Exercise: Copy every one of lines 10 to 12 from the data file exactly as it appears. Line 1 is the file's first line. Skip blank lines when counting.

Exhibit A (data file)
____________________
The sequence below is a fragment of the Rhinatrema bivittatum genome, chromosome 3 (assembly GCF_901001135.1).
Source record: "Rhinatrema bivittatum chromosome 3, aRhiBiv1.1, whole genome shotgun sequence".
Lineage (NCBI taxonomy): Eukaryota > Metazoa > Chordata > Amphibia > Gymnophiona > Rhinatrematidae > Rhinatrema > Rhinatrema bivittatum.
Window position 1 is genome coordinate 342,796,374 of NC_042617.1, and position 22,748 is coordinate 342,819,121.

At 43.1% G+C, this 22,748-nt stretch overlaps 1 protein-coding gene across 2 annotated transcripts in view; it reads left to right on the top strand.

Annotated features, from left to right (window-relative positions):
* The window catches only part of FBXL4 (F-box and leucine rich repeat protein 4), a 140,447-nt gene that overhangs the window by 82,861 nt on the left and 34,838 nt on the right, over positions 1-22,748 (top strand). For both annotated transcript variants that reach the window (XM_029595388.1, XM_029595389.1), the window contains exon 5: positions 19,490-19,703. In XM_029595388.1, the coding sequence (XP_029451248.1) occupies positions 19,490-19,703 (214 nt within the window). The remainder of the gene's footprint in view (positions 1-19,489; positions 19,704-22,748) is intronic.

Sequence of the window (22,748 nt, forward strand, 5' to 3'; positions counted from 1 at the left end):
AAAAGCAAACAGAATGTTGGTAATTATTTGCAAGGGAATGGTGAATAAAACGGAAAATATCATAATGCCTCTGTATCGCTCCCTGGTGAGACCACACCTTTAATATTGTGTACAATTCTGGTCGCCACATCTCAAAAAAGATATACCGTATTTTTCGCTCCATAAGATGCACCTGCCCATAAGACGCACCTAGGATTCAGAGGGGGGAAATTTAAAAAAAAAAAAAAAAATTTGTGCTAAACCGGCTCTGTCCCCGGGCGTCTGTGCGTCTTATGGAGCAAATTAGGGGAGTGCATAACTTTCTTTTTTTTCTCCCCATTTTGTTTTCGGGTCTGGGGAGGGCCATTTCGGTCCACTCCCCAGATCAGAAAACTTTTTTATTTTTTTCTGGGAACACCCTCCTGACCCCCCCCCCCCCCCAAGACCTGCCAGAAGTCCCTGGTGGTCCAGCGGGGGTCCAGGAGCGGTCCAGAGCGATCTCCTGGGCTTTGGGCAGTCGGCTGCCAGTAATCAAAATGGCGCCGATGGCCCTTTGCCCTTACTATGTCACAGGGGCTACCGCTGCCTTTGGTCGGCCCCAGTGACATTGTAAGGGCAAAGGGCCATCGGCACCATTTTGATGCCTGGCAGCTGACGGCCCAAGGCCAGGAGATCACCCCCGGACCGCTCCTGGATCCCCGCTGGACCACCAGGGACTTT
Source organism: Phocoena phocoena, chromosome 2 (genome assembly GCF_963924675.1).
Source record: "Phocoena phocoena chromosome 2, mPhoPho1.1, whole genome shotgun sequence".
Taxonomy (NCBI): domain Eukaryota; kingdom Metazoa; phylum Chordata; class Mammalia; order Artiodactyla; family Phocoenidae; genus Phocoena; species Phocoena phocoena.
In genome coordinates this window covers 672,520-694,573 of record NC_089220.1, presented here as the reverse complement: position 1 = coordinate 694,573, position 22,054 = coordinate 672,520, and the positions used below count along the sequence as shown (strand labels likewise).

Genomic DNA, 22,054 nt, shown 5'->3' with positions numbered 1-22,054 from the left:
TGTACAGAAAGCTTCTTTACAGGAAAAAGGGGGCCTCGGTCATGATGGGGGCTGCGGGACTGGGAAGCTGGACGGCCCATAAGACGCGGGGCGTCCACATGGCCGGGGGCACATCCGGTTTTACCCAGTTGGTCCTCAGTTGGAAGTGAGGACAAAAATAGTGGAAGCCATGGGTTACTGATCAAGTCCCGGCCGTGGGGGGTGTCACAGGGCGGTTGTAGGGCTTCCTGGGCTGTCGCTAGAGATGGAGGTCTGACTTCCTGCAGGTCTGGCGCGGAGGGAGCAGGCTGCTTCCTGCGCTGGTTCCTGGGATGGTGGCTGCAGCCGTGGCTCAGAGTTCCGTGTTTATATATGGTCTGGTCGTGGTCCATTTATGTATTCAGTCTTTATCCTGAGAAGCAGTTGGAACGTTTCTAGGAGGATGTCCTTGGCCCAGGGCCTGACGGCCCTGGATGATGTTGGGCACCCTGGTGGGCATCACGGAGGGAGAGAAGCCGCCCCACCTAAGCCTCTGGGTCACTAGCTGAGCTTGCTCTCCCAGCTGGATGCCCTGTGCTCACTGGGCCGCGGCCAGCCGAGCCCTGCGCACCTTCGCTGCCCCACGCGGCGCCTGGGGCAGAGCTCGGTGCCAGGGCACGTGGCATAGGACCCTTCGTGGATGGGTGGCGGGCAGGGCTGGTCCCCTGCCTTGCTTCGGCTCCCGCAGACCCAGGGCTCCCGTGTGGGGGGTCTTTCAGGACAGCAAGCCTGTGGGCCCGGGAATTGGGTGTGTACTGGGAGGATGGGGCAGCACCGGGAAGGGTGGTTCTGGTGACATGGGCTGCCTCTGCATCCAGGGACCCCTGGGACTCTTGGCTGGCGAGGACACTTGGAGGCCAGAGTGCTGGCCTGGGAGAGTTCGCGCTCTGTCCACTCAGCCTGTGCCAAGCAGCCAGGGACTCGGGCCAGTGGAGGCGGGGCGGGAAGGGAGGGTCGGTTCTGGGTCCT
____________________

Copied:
Source organism: Phocoena phocoena, chromosome 2 (genome assembly GCF_963924675.1).
Source record: "Phocoena phocoena chromosome 2, mPhoPho1.1, whole genome shotgun sequence".
Taxonomy (NCBI): domain Eukaryota; kingdom Metazoa; phylum Chordata; class Mammalia; order Artiodactyla; family Phocoenidae; genus Phocoena; species Phocoena phocoena.